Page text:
Best skate spots in the city? Where does the scene congregate around outside parks?
Portobello is the go to spot. Unfortunately like most of the city it is under threat by a hotel. Cork Street has proved to be a success with its plaza style layout and inclusion of a bowl in the city. Atmosphere is a big part to play in where you skate, you don’t want to be somewhere grey and derelict for too long. Portobello provides a good atmosphere to be, right by the canal and close to good bars and food spots. Grand Canal Dock has plenty of good spots to skate, but it lacks any real buzz to it, once 6pm comes around it becomes a ghost town.
Who are your skate idols?
They mainly stem from home. People I’ve grown up around and been lucky enough to spend time with. Colin Farmer was instrumental in getting Weaver Park built, helping me start the magazine and always being a person I could ask for advice. Al Collins has always been my favourite skateboarder, a powerhouse on the board and role model off it, he’s skated the length of the country for charity in aid of Muscular Dystrophy. In recent years Naoise McCarthy, owner of High Rollers skate shop, has become the most important person in Irish skateboarding for me. A great role model to the younger guys coming up, he’s an example of hard work & dedication. It takes a lot of effort to make a skate shop work, long hours and low return, but he’s gone from strength to strength and I think his new shop on Aungier Street is a massive achievement for him and for the rest of the scene. We now have one of the most sought after shops in the city, run by a skateboarder.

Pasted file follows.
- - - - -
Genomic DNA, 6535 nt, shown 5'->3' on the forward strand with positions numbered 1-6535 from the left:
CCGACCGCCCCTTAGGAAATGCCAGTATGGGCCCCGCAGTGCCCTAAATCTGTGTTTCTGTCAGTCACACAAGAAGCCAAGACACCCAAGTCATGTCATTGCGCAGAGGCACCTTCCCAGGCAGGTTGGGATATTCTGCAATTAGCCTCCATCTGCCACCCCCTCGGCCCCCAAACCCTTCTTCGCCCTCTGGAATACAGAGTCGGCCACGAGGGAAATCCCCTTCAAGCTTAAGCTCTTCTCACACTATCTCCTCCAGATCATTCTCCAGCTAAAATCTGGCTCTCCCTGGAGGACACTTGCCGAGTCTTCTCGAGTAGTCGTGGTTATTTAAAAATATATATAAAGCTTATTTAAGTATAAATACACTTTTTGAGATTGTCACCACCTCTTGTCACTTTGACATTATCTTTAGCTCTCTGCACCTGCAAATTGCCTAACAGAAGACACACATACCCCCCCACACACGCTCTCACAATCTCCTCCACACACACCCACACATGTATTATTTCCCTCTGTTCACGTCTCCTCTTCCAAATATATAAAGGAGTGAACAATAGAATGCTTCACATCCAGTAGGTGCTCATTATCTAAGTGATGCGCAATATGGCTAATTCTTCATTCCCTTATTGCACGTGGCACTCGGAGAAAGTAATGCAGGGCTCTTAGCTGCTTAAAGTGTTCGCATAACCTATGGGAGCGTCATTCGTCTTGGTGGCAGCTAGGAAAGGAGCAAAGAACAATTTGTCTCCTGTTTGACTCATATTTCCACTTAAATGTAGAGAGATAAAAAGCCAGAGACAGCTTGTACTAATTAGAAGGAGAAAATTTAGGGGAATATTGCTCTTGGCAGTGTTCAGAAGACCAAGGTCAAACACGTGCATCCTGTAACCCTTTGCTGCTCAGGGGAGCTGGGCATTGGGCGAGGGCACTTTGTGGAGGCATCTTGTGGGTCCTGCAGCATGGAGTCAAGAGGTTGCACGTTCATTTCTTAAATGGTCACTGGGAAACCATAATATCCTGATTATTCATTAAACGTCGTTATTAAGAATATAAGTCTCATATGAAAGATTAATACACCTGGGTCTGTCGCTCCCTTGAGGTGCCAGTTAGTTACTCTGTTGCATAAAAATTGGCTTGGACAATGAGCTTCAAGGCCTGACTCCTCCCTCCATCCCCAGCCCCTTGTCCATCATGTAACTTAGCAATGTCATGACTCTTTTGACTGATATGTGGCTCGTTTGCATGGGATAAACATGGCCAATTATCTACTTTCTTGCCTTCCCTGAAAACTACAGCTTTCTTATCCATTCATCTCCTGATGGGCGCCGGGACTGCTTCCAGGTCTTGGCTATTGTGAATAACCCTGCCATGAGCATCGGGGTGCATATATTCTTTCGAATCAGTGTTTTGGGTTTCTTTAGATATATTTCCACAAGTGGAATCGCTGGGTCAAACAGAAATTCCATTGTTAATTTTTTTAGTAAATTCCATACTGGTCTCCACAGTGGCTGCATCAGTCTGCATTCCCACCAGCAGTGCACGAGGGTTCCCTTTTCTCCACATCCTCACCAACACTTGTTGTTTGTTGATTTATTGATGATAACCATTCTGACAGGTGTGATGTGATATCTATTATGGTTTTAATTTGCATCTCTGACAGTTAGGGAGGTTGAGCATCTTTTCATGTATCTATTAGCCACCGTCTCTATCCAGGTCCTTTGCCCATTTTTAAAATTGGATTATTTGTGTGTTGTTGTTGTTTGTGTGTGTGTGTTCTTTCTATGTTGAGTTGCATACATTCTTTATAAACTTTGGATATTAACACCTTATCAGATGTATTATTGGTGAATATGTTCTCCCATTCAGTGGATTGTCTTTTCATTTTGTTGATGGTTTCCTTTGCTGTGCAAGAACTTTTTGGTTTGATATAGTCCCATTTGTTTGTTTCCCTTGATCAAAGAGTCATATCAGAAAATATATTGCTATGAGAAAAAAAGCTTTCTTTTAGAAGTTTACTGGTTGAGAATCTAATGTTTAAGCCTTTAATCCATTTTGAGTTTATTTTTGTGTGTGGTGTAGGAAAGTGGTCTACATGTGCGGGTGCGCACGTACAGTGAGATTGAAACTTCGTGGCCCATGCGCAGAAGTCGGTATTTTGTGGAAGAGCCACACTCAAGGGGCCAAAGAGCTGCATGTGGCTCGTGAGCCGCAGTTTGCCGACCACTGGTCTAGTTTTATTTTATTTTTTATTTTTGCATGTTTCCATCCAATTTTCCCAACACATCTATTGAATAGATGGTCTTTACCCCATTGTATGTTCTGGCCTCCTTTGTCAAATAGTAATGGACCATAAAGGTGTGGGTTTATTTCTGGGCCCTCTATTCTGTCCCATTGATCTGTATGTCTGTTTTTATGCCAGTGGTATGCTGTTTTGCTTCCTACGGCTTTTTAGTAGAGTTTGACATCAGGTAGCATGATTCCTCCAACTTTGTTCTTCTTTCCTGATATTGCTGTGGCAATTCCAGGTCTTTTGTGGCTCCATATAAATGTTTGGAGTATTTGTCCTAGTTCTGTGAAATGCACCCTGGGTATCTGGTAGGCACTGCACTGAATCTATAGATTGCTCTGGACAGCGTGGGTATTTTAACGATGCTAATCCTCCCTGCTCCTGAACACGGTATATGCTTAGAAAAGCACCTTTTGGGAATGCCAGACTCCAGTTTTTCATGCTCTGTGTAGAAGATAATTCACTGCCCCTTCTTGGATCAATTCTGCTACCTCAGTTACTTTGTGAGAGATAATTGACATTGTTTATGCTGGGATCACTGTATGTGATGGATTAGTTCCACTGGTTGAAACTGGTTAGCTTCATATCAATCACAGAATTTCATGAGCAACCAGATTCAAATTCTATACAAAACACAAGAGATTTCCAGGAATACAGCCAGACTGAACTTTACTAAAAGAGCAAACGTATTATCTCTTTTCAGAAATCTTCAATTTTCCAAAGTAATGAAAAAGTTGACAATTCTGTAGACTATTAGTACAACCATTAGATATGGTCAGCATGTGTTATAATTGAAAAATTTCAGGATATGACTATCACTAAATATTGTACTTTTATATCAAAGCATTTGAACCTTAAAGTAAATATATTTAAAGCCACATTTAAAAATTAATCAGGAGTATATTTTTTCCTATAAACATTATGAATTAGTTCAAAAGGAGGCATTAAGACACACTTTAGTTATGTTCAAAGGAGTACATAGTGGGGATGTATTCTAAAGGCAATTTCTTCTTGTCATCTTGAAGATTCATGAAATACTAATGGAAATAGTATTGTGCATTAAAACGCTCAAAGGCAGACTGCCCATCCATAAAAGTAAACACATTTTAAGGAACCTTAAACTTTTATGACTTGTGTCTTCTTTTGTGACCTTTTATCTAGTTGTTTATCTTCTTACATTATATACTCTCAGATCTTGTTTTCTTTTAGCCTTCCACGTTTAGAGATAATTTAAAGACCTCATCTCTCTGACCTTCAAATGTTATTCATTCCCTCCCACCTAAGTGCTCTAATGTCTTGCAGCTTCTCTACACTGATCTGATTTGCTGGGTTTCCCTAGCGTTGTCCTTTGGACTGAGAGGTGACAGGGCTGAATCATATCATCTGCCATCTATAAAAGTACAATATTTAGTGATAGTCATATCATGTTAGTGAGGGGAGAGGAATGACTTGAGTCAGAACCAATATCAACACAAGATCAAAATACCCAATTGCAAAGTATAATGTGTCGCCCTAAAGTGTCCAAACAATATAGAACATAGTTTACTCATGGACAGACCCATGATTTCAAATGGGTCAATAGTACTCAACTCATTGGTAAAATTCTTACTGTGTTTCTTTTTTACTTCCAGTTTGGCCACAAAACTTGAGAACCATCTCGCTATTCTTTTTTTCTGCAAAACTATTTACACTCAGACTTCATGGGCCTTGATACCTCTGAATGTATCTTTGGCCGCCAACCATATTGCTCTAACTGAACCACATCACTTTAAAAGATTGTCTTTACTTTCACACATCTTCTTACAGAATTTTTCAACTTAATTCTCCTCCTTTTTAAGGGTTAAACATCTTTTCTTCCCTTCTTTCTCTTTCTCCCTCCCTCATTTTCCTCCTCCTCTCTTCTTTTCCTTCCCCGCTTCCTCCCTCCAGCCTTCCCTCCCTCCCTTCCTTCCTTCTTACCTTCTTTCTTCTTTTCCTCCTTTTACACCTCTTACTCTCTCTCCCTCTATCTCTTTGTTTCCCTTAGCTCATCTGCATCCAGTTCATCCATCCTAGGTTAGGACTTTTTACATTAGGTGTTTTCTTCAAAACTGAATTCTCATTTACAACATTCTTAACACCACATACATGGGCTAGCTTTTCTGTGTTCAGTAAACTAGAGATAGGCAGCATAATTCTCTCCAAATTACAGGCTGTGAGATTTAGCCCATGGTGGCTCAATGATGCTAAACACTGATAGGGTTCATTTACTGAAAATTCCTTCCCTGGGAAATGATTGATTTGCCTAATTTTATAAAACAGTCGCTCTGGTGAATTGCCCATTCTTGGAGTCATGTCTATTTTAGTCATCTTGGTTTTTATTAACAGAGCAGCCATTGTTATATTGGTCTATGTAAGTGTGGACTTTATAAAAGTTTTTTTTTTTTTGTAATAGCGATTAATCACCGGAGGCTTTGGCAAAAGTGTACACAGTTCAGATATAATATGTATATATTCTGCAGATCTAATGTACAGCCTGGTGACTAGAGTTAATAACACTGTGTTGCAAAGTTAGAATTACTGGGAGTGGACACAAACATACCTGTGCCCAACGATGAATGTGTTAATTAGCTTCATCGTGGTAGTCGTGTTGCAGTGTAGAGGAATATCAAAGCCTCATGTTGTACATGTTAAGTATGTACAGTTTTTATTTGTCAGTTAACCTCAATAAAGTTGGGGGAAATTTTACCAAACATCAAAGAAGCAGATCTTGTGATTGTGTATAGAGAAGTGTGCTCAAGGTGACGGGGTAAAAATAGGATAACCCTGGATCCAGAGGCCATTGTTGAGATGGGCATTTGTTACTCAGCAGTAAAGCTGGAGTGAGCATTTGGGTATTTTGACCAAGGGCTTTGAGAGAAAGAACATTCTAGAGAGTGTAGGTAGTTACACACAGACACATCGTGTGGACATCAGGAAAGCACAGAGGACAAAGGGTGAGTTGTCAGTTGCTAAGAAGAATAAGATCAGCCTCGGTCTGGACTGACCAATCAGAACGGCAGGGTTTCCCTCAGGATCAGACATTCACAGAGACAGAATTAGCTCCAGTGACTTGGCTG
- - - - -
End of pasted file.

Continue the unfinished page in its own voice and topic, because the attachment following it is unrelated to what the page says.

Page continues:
Who is ruling the scene here at the moment?
Any burning ambitions you’d like to achieve via Goblin this year?
Planning our next moves, ideally we would like to work with the council and create something along the lines of Kings of Concrete once more.
We’ve had success in reaching people from outside skateboarding, informing them and showcasing some of the work that goes into it across the country, but it would be great to have a large scale event in the city once more including all the different aspects of skate culture. If that doesn’t transpire soon we will still be bringing events this year so stay tuned!
Issue No. 2 of Goblin magazine is out now, €10.